User Review: Deuter ACT Lite 65+10
Design: internal; thermo-plastic single stay
Size: about 4,000 inches
Number of Pockets: two net, one camera, exterior; two in main bag; three up top
Max. Load Carried: 45 pounds
Height of Owner: 6'4"
Price Paid: Warranty claim
The pack was always comfortable on my five day segment of the John Muir Trail but annoyed me in a few ways:
The shoulder straps, and straps that draw the pack bag closer to your shoulders continually slipped their settings. The problem was particularly acute descending the steep and very loose Paiute Creek Trail. The sloppy fitting pack was a distraction as it wouldn't behave the way an internal frame pack should. That was day two of the trip, with a full bear canister.
I am 6'4" and am not persuaded that the pack is optimized for people my height in light of the above...
That same morning the main hip strap buckle gave out within ten minutes of hitting the trail. Half expecting it to fail, I had taken the liberty of stashing a grams heavier, same size mainstream fastex buckle in the pack.
Dandy but for the Deuter hip strap system, with its very tight fitting strap guides, forcing me to slash away the back-stitched anti-fray fold in order to get the faulty buckle out, and install the new one. All in all a very frustrating episode.
The paucity of lash points on the pack was an issue at water crossings. I like a place to tie my boots to. There is one flimsy-looking loop beneath the poseur elastic net. My sandals rode on a caribiner on this loop when the boots weren't hanging from the same. It never gave out, but it made me nervous.
Another feat typically eluding all pack makers that this pack suffers from is the complete loss of space in the hydration pocket with a bear canister loaded. I had to keep the bladder under my top pack, creating a slipping top pack as it drained. I didn't notice right away because I thought it was the slipping shoulder straps...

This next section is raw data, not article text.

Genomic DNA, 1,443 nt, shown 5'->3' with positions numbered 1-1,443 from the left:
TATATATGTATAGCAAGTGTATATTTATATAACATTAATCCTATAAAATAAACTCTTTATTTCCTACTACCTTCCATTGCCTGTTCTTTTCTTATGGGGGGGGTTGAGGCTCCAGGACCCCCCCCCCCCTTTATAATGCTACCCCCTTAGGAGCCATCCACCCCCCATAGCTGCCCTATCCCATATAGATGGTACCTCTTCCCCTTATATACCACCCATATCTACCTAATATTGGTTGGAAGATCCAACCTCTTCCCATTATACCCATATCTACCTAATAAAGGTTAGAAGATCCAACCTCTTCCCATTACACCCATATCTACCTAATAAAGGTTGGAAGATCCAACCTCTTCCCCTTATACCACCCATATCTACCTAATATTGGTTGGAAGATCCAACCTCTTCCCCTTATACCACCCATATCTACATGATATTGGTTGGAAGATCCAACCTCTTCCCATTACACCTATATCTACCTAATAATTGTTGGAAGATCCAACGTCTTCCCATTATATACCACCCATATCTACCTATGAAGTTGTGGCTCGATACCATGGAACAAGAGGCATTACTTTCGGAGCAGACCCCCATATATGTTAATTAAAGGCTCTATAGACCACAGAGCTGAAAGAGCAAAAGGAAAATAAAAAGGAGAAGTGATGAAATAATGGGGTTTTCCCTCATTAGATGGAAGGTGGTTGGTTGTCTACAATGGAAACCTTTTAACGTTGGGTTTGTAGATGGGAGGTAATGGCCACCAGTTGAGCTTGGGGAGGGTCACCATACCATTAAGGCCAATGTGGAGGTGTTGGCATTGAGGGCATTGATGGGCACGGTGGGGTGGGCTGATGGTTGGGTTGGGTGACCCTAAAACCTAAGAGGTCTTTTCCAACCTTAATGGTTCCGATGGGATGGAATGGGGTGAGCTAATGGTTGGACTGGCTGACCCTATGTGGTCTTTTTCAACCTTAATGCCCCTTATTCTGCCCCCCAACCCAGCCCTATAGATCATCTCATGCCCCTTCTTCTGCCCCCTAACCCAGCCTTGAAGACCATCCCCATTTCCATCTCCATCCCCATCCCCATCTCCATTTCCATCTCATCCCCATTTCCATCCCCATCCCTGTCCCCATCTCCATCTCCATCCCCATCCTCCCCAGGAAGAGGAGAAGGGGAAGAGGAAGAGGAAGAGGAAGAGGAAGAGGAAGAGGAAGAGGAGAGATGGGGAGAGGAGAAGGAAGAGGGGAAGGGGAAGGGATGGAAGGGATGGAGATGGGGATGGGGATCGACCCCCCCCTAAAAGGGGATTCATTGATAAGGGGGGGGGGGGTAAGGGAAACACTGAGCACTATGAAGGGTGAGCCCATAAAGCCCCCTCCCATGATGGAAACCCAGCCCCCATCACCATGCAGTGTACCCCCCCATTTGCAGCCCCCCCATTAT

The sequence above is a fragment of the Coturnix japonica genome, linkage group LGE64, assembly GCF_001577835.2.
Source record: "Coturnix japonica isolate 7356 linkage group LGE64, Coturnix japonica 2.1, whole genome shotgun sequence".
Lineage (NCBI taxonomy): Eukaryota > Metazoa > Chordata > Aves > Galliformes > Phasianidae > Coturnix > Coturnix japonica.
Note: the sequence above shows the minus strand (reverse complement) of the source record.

The hydration port in the pack bag chewed-up time as it is too small for easy ingress/egress of my Camelbak bite block fitting. Often the valve lever would be forced open as I struggled to get the hose through, leaking filtered water into the dirt instead of my mouth.
I liked the roomy sleeping bag compartment, able to hold my long bag and my uninsulated parka, handy in hail or rain. The pack weighs less than half my old pack. Stuffing with brutality had zero effect on the fabric or stitching of the pack bag. The top pack is deceptively roomy, and cleverly divided. The poseur elastic netting actually held my stuffed Thermarest perfectly. The suspension is great when the straps aren't slipping.
Update: April 6, 2011
Following up on my previous review I must add that after contacting Deuter with the complaints I listed in my review they took back the offending pack and sent me a brand new, modernized model of the same.
So refreshing after being left high and dry by other companies.
I haven't taken the new pack out in the field yet. But I felt the people of Deuter deserve the story published.
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